Tu’am was a regional capital on the Gulf coast that was famed for its pearl fishing industry and trade in precious gems.

The population went into decline following a plague and regional tensions, and subsequently was abandoned. Mass graves in the vicinity support the historical account of plague, as the skeletal remains show no evidence of trauma or a violent death.

“Our archaeological work has discovered the largest settlement by far ever found on the Gulf coast of the Emirates,” said Prof Tim Power of UAE University.

“And it’s exactly the right period for the city described in the early Islamic geographical sources. It’s clearly a really important place. No one has ever found it.”

Professor Power explained that while they have not found irrefutable evidence (such as an inscription bearing the town’s name), no other major settlements from this period have been discovered on the coast, strengthening the argument that the settlement is Tu’am. “It’s a process of elimination,” he explained.

Header Image Credit : Umm Al Quwain Department of Tourism and Archaeology

Sources : NUAE

This content was originally published on – © 2023 – HeritageDaily

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New findings in North America’s first city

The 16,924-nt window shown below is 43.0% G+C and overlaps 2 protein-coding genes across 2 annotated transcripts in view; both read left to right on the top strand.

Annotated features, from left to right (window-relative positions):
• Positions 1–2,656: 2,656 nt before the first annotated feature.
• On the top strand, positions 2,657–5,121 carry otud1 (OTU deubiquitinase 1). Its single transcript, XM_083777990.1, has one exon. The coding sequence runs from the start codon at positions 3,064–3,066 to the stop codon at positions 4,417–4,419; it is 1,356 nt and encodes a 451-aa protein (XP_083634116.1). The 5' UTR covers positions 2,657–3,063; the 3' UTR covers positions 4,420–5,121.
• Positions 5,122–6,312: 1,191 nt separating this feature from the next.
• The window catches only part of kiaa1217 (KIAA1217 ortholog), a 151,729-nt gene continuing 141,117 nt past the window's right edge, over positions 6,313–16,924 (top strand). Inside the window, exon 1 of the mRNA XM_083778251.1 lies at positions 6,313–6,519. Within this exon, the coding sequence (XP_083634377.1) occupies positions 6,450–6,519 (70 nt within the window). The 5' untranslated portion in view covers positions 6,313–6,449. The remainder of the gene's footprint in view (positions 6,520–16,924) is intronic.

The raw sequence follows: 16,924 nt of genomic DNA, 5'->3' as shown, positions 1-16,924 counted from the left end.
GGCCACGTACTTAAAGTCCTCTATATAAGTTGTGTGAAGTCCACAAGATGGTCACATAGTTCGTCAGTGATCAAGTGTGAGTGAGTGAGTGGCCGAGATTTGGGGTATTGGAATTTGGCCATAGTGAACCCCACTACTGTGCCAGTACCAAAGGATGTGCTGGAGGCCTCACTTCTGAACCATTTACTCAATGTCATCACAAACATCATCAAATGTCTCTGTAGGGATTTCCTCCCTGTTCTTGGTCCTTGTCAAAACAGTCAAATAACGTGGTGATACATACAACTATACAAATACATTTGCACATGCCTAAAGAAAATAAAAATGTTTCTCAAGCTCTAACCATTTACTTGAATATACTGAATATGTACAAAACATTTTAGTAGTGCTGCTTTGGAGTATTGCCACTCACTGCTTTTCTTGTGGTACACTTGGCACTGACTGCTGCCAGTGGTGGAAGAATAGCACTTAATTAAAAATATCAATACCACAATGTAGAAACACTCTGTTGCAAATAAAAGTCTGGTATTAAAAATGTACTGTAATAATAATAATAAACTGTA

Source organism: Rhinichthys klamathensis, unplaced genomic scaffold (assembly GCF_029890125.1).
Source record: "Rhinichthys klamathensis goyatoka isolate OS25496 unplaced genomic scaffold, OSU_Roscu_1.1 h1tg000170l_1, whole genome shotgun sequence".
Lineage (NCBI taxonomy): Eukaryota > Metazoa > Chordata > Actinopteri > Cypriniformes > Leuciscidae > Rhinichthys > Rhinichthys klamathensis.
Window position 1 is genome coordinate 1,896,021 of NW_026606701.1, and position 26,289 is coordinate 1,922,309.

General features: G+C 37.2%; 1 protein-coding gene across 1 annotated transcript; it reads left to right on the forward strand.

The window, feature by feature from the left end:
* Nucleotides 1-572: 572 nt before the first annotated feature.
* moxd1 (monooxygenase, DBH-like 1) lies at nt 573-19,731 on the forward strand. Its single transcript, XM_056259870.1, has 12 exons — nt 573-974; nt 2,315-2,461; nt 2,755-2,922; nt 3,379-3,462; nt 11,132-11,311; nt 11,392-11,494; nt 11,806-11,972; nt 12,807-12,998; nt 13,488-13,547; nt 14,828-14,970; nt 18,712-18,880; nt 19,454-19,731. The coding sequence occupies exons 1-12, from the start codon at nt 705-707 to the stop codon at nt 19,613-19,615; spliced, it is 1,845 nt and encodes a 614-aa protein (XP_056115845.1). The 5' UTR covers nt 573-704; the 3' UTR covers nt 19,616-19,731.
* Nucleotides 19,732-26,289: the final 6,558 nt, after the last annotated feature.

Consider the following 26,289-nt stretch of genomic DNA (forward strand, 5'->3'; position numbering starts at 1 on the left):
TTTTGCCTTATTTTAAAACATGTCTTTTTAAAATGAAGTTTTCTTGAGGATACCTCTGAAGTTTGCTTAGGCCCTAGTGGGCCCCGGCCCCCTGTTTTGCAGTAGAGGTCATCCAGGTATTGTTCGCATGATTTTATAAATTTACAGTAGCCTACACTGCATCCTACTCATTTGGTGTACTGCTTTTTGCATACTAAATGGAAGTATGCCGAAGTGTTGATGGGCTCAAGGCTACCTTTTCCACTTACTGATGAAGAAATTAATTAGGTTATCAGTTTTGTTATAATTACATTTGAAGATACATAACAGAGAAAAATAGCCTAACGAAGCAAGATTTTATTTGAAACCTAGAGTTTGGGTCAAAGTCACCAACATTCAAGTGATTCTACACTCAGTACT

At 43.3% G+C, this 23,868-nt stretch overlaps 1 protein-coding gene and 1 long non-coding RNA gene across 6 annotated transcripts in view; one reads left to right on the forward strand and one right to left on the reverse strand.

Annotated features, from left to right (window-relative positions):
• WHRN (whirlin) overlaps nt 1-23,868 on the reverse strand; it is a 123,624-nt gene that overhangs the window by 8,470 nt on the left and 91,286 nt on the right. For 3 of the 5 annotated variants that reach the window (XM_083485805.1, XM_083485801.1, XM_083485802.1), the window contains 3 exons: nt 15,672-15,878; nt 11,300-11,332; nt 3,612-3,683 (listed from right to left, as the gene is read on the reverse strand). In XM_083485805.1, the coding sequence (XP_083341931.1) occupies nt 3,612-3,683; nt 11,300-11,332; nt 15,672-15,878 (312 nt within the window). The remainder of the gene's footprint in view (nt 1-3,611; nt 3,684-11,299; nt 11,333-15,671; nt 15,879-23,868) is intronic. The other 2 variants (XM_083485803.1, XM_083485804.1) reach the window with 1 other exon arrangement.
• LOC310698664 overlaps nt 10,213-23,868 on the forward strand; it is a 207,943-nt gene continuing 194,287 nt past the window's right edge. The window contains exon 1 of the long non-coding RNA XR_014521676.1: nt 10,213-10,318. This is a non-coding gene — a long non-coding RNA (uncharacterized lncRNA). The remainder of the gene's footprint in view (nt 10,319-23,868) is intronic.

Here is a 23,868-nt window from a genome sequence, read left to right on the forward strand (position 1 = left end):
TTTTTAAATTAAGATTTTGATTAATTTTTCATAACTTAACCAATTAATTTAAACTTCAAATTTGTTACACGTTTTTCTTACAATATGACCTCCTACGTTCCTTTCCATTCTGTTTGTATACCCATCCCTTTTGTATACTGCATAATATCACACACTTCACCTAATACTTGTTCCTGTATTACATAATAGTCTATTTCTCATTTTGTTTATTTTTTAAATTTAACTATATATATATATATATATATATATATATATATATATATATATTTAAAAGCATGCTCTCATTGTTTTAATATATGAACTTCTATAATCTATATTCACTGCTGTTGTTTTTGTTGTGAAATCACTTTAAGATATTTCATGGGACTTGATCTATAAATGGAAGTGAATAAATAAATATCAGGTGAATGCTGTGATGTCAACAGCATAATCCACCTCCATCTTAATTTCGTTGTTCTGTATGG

Cahokia was the largest urban settlement of the Mississippian culture, a mound-building pre-Columbian civilisation that emerged in the Midwestern, Eastern, and South-eastern United States.

Archaeological evidence suggests that the city was founded around AD 1050 along the banks of the Mississippi River, located near present-day St. Louis, Missouri.

The city covered an area between six to nine square miles (notably larger than many contemporary European cities such as London) and was home to up to 20,000 inhabitants at its peak.

Following the tradition of the Mississippian culture, the people of Cahokia constructed large earthen mounds – ranging from raised platforms, conical, and ridge-top designs – involving the movement of 55 million cubic feet of earth over a period that lasted several decades.

The largest mound is known as “Monks Mound,” named after a group of Trappist monks, which rises to a height of 290 metres and was once the tallest building construction in North America.

Image Credit : MattGush – iStock

Archaeologists and students from Saint Louis University (SLU) have recently conducted a series of excavations on the western periphery of the Cahokia Mounds.

The team unearthed 900-year-old ceramics, microdrills, structures, and wall trenches dating from around AD 1100 to 1200, during the Sterling Phase of the Mississippian Period. According to the archaeologists, the finds offer new insights into a crucial period in the chiefdom’s development, coinciding with Cahokia’s rapid population growth.

The excavations follow an aerial survey by SLU and the National Geospatial-Intelligence Agency using Unmanned Aerial Systems (UAS) to conduct Light Detection and Ranging (LiDAR) to determine whether further mounds or archaeological features lie within the acres of thick forests and swampy land near the site’s main complex.

Header Image Credit : Alamy

Sources : KSDK

This content was originally published on – © 2023 – HeritageDaily